Our Not So Serious Winter Survival Guide For Parents

France, Paris
France, Paris

Autumn is the season of damp melancholy and romance. A stew of westerly storms and impractically large woollen garments that marks the descent into winter and, on the up side, afternoons spent wrapped around your lover in front of an open fire.

Unless of course you have children too small to go to school, in which case there's no upside – it's the gateway to seven months of wet play hell.

If you're peering anxiously up at the gathering autumnal cloud and wondering how you're going to fill the great empty warehouse of time opening up before you without going bankrupt or insane there is help at hand. And it comes in the form of this step-by-step guide to surviving winter with the kids.

Step one – embrace bad weather

The summer of 2014 was pretty decent. This makes the shift to winter even harder on the soul. But refusing to step outside just because the Met Office has issued a few flood warnings is a mistake. Taking your chances with a downpour is surely preferable to spending eight hours in a room with a three year old.

If your child is put off by biblical rainstorms just remind him what Peppa Pig would do in the same situation. She'd be out there jumping in muddy puddles quicker than you can say, "I fancy a bag of pork scratchings".

If you're a bit reticent console yourself with the knowledge that an hour or two tramping around nature getting saturated and feigning enthusiasm gives you the guilt-free right to stay indoors for the rest of the day and keep your child quiet with inappropriate food. It's also a helluva lot cheaper than going to soft play. Again.

Step two – do something you can enjoy

No, don't go to the pub, but do find a form of play that isn't excruciatingly boring. Pretending to be a prince, princess, doctor, fireman or animal, usually a cat, will keep small children amused for hours. But adults who aren't aspiring children's TV presenters find this kind of role play wears thin very quickly.


It's far more rewarding to do something that works on a variety of skill levels. Activities such as jewellery making, painting and play-doh modelling allow you to create complex and beautiful art – a bust of your partner or a recreation of the Palace of Westminster perhaps – while your child sculpts some poo. Everybody's happy and it might even lead to a rewarding new hobby.


Step three – don't resort to TV too early

Grandparents often hark back to the days when only one household on the street owned a TV and entire neighbourhoods crowded around it to watch the Queen doing something or other twice a year. On the way home children frolicked right down the middle of the road on wooden hobby horses while parents gossiped, "Did you see the dust on her mantelpiece? She might have a TV but she's no better than us". All was well.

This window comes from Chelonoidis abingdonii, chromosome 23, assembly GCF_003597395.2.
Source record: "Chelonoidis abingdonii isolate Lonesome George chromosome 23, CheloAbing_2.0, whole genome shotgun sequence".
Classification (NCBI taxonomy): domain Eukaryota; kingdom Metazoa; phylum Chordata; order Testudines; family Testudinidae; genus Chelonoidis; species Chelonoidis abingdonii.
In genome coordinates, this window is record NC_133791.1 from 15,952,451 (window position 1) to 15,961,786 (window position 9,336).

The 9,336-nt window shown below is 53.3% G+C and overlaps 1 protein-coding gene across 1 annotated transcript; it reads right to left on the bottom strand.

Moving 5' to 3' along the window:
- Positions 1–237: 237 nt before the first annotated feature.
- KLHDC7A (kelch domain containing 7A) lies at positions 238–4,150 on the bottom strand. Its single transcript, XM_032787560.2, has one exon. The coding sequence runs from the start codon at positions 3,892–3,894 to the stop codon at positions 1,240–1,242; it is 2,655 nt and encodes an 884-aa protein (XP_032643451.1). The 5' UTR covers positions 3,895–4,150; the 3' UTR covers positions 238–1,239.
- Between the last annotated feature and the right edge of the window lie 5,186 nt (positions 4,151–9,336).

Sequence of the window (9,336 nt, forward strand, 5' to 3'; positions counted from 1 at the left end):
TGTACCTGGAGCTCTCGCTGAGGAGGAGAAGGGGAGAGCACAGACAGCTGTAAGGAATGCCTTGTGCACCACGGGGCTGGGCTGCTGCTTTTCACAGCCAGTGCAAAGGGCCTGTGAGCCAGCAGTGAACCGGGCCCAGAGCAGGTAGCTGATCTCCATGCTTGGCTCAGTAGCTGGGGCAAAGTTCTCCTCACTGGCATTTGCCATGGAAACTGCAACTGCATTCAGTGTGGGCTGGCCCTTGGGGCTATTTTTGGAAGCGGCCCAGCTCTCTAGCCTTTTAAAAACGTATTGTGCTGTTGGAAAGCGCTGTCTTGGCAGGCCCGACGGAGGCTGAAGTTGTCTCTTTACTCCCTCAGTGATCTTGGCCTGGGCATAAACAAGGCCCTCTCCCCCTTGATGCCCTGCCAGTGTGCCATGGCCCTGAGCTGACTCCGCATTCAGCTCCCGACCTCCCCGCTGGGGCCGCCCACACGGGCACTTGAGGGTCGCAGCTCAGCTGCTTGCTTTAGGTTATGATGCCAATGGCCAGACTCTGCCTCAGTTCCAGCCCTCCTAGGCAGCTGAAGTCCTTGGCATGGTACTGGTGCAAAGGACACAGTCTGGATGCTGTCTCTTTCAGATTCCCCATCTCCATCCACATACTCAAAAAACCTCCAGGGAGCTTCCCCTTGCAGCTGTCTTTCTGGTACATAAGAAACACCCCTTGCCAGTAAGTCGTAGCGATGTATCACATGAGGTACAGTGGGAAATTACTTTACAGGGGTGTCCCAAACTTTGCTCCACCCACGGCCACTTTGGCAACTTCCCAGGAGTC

Maybe it was a better, more innocent, time. After all you can't play on the street these days (those speed bumps get in the way. Oh and the cars) and kids just won't entertain themselves for hours with a yo yo. Instead everybody has a TV. And possibly a smart phone. And maybe some kind of tablet device. And once the glorious afternoon nap has been dropped plugging your child into one of them is the only way to get some peace until bedtime.

There's nothing wrong with that. But use precious screen time carefully. Don't give it up in the morning when everybody's in a vaguely good mood. Wait until you can't stand the sight of each other. If you can cling on until 3pm before getting the DVDs out you know you're on the home straight: film, dinner, bath, books, bed, gin.

Step four – trash somebody else's home

There's nothing that offends the pre-school child more than a tidy room. The sight of a floor that isn't covered in paper, Lego, semi-naked dolls, befriended stray animals and bits of lunch literally burns their eyes. That's why they're so good at making a mess and you spend most of winter clearing up after them.

Why not ease the burden by trashing somebody else's house? Anybody with a child of similar age to yours is fair game, even if you barely know them. The key is to avoid reciprocating the play date in your home. You may have to get creative here – perhaps you have a dangerous dog or an asbestos problem.

Or, if you don't want to face awkward questions when you're caught walking your chihuahua, find a local play group you can all go along to instead. These are often run at Sure Start Children's Centres, cost next to nothing and involve a small snack. You can locate the nearest one to you on the DirectGov site. Obviously these are being ruthlessly cut back since in times of austerity children shouldn't really be playing they should be developing their entrepreneurial skills. So go while you can.

Step five – move bedtime forward

As days shorten you can fool youngsters that it's actually the middle of the night at 5pm. This means you can have them in bed by 6.30pm and they'll still feel like they've been allowed to stay up a bit. They might wake up a bit earlier, but by this point you won't care.

If none of this works move to the tropics.